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Teachers concerned online classes mean parents will find out what they’re teaching kids

"What does this do for our equality/inclusion work?"
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This year we’ve reported on professors worried that students learning from home could lead to news outlets finding out what they’re teaching students. We’ve also found incidences of professors threatening students not to share online recordings of lecture material.

But what are they so worried about? What have they got to hide?

Whatever it is, it hasn’t gone away as online learning has increased in recent weeks.

Throw race, coronavirus lockdowns and resulting virtual classes, Twitter, “liberal” teachers and “conservative” parents into the mix, and to nobody’s surprise, you may get this type of thread.

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Educator Matthew R. Kay is the one who started the controversial thread (so controversial, it seems, that Kay has now made it private).

Kay’s number one worry and problem regarding the necessity to hold online classes while schools are shut down is that parents, whom he calls “potential spectators” might actually pay attention to exactly what their kids are being taught.

And when it comes to “conservative” parents, Kay believes the situation is particularly precarious when children are supposed to learn about topics like race and gender theory, and other controversial topics.

Kay prefers physical classrooms as “secure barriers of our physical classrooms,” and frames the whole thing as a weekend in Vegas, literally saying that many teachers may have “installed some version of ‘what happens here stays here’ to help this” – but what shall they do now?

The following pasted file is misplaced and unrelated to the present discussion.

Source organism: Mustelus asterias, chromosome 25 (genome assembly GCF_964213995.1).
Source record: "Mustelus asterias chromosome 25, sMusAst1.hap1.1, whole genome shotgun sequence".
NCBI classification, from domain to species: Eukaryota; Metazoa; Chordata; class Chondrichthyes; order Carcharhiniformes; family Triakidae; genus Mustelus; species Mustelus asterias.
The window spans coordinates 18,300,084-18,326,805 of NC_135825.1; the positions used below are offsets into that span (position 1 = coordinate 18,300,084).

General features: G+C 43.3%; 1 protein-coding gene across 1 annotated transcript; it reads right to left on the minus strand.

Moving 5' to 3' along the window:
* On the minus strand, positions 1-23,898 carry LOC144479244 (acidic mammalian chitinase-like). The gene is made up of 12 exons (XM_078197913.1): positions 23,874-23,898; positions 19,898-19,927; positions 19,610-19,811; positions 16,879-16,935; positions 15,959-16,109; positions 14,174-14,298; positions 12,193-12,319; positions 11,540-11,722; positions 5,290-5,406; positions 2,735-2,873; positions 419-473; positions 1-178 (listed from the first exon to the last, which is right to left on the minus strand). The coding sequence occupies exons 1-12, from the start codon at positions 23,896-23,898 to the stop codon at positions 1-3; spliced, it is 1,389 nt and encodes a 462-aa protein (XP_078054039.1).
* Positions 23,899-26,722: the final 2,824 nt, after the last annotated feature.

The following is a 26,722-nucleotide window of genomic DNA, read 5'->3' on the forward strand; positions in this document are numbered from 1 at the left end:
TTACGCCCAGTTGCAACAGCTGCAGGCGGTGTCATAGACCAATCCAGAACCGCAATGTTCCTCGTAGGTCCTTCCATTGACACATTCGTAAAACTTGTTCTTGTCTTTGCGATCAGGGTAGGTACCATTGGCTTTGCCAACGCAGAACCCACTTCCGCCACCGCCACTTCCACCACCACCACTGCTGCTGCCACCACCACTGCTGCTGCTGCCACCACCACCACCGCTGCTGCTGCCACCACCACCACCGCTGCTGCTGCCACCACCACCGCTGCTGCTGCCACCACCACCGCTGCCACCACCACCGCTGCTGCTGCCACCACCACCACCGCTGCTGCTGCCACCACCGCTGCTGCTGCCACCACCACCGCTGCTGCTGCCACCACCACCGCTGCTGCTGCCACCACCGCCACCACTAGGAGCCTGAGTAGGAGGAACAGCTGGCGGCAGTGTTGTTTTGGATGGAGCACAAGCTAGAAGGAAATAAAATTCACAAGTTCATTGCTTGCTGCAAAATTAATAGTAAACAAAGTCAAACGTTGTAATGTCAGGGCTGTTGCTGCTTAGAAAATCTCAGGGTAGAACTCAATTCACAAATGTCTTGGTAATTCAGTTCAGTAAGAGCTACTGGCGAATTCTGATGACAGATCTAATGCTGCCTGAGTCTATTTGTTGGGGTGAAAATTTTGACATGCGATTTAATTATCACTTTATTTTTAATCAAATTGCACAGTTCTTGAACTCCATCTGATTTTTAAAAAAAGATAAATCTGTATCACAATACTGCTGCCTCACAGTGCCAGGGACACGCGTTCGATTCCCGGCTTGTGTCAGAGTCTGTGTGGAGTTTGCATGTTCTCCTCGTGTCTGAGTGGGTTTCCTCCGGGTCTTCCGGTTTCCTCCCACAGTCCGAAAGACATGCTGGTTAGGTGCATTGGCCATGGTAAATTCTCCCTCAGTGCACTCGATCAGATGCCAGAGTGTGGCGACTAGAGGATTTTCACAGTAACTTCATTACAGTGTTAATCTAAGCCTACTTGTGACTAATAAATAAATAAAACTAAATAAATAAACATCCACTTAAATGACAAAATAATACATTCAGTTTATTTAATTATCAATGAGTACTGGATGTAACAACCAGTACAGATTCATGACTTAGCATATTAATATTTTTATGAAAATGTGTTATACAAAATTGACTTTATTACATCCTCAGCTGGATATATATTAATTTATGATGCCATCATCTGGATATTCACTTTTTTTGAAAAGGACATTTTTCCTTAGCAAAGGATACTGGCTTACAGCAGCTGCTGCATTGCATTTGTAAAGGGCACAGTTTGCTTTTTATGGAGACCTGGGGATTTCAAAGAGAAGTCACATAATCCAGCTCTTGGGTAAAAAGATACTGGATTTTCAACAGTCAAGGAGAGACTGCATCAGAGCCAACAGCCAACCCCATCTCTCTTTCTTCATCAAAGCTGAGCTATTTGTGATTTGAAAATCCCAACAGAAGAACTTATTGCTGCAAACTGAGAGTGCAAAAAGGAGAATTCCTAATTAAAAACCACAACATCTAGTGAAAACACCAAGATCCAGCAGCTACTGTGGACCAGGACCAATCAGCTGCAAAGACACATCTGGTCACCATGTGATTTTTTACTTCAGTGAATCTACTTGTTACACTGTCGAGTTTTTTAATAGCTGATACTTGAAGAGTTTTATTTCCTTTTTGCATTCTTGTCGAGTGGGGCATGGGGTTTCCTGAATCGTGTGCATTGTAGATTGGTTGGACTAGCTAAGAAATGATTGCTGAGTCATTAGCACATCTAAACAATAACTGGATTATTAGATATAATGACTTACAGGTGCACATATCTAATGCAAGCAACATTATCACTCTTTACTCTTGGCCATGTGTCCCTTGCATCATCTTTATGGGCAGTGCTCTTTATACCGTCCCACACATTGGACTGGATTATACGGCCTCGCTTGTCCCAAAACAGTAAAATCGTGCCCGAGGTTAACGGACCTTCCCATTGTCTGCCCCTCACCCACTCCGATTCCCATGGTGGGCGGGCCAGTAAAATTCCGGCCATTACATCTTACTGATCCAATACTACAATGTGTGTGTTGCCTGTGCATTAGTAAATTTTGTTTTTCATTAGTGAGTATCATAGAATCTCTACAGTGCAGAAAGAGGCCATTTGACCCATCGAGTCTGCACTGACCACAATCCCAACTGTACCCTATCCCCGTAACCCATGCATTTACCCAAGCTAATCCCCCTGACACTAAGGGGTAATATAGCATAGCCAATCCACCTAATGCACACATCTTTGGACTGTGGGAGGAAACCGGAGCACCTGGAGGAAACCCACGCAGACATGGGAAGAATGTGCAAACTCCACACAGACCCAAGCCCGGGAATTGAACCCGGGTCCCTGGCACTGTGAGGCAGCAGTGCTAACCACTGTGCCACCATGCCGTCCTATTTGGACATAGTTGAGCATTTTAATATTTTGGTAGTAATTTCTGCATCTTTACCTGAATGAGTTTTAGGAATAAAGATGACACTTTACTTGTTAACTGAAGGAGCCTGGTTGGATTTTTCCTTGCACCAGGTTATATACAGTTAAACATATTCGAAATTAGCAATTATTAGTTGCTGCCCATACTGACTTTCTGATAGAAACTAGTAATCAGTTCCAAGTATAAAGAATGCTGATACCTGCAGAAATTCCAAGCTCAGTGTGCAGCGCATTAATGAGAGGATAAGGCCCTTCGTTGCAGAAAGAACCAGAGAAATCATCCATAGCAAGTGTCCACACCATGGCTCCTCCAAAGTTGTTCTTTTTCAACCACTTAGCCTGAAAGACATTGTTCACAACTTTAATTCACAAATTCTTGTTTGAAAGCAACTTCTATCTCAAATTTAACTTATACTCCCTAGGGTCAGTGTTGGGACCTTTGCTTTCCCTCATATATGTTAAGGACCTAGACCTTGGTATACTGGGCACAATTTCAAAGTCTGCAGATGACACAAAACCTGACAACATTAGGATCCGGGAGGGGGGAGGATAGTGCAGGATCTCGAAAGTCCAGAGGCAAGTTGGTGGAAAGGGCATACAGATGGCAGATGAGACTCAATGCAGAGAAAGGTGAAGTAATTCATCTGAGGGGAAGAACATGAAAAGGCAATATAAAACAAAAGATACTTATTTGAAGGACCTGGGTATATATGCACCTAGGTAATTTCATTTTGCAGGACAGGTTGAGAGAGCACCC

Virtual classes make that secrecy difficult to maintain, especially around gender and sexuality, but also race topics. Parents showing interest in their kids’ education or simply helping them out given the homeschooling circumstances are dismissed as “helicopter/snowplow (conservative) parents” who might be damaging the established process.

“If we are engaged in the messy work of destabilizing a kid’s racism or homophobia or transphobia — how much do we want their classmates’ parents piling on?,” wonders Kay.

Some teachers chiming in on the thread strongly criticized this type of concern and attitude in general expressed by their colleague – but others were quick to jump in with their experiences and worries that full control over their students’ activities and exclusion of parents is slipping away.

One teacher shared that a parent had filed a complaint against a recorded class for its inappropriateness and bias around race issues.

Another said that ninth graders reading and discussing news articles is no longer a teaching experience it once was, since now “outsiders (i.e., parents) are listening.”

The crescendo of this type of logic that appears to object to a parent’s involvement in their child’s upbringing came in one comment in the thread that said, “Parents are dangerous.”

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